Take the 2-minute tour ×
Mathematics Stack Exchange is a question and answer site for people studying math at any level and professionals in related fields. It's 100% free, no registration required.

I'm reading a text book about probability and this syntax $P(X=n)$ keeps resurfacing. I've googled around, but I keep getting results on binomial distributions.

What does $P(X=n)$ mean? Does it mean that a certain value $X$ has a variance of $n$? Does it perchance have something to do with a concept called a "random variable"?

share|improve this question
3  
Let $X$ be a random variable. Then $P(X=n)$ is the probability that $X$ takes on the value $n$. –  André Nicolas Apr 17 '12 at 17:39
1  
$X$ is a random variable, and $P(X=n)$ means the probability that $X$ takes the value $n$. –  Johannes Kloos Apr 17 '12 at 17:39
    
Oh thank you, so X is just some random value out there? Such as a coin flip? –  John Hoffman Apr 17 '12 at 17:43
    
Maybe you could tell us the name of the book that you are reading since it is seems to be unusual in using common notation without any explanation, and also unable to convey the concept of a random variable with any clarity. –  Dilip Sarwate Apr 17 '12 at 17:47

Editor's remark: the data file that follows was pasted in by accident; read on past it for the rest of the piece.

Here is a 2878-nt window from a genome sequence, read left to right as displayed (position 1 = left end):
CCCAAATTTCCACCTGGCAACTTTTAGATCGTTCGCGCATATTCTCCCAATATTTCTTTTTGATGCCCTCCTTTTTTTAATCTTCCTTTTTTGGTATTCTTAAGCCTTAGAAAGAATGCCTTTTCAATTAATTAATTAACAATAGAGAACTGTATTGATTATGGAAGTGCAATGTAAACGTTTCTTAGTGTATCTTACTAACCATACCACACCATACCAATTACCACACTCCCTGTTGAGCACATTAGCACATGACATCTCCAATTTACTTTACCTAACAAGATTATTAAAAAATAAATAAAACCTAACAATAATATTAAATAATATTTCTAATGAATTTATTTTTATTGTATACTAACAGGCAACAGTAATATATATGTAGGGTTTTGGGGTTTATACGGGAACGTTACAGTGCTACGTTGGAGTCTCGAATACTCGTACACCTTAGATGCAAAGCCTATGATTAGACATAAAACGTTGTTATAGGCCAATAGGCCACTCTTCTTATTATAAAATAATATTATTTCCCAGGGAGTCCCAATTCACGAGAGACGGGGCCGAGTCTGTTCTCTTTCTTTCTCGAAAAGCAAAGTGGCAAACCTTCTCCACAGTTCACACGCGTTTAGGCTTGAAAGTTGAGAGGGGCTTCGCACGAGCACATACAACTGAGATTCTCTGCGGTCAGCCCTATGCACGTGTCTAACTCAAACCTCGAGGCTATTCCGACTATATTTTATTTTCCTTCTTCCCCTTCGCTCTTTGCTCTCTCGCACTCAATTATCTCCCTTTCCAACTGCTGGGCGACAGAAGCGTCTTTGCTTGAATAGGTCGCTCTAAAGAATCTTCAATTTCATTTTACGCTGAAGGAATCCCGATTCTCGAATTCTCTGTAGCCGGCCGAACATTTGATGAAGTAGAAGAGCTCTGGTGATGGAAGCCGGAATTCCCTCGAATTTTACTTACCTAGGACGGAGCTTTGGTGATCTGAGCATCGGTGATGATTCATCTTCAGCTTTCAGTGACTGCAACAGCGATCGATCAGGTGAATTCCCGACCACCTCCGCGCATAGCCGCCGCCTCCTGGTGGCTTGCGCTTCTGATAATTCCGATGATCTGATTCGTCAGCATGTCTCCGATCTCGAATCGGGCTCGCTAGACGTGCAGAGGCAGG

2 Answers 2

up vote 2 down vote accepted

You can think of a random variable $X$ as a function that maps events to real numbers, i.e., $X : \Omega \rightarrow \mathbb{R}$. The expression $P(X=n)$ denotes the probability that a random variable $X$ has value $n$. Formally, it is a short form for the probability of the event $\{\omega : X(\omega)=n\}$, i.e., $$P(X=n) = P(\{\omega : X(\omega)=n\}).$$ This is also explained here.

For example, if your events are the outcome of throwing a die, you would write the probability of getting a $3$ as $P(X=3)$.

share|improve this answer

For example your $X$ could be the number of broken eggs in a packet of $6$. Then $X \in \{0, \dots, 6 \}$ and $P(X = 2) = {6 \choose 2} p^2 (1-p)^{6-2}$ where $p$ is the probability that an egg is broken.

share|improve this answer

Your Answer

 
discard

By posting your answer, you agree to the privacy policy and terms of service.

Not the answer you're looking for? Browse other questions tagged or ask your own question.